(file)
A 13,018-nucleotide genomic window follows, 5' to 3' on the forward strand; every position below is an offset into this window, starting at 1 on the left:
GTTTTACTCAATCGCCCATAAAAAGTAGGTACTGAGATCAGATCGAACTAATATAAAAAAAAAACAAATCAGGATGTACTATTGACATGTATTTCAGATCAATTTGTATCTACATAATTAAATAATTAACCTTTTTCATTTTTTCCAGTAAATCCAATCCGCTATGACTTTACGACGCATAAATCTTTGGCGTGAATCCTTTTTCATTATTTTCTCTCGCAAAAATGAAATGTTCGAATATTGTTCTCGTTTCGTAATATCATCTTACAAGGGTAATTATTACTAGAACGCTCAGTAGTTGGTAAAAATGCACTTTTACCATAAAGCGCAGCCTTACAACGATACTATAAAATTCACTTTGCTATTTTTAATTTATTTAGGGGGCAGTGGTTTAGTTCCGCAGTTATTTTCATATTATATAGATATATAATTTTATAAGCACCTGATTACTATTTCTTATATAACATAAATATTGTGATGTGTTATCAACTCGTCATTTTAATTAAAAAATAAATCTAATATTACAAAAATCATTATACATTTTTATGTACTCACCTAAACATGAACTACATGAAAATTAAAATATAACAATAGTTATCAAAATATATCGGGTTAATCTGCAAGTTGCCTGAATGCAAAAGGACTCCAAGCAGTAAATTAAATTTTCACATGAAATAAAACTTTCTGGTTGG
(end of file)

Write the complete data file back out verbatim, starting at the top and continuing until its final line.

A 13,018-nucleotide genomic window follows, 5' to 3' on the forward strand; every position below is an offset into this window, starting at 1 on the left:
GTTTTACTCAATCGCCCATAAAAAGTAGGTACTGAGATCAGATCGAACTAATATAAAAAAAAAACAAATCAGGATGTACTATTGACATGTATTTCAGATCAATTTGTATCTACATAATTAAATAATTAACCTTTTTCATTTTTTCCAGTAAATCCAATCCGCTATGACTTTACGACGCATAAATCTTTGGCGTGAATCCTTTTTCATTATTTTCTCTCGCAAAAATGAAATGTTCGAATATTGTTCTCGTTTCGTAATATCATCTTACAAGGGTAATTATTACTAGAACGCTCAGTAGTTGGTAAAAATGCACTTTTACCATAAAGCGCAGCCTTACAACGATACTATAAAATTCACTTTGCTATTTTTAATTTATTTAGGGGGCAGTGGTTTAGTTCCGCAGTTATTTTCATATTATATAGATATATAATTTTATAAGCACCTGATTACTATTTCTTATATAACATAAATATTGTGATGTGTTATCAACTCGTCATTTTAATTAAAAAATAAATCTAATATTACAAAAATCATTATACATTTTTATGTACTCACCTAAACATGAACTACATGAAAATTAAAATATAACAATAGTTATCAAAATATATCGGGTTAATCTGCAAGTTGCCTGAATGCAAAAGGACTCCAAGCAGTAAATTAAATTTTCACATGAAATAAAACTTTCTGGTTGG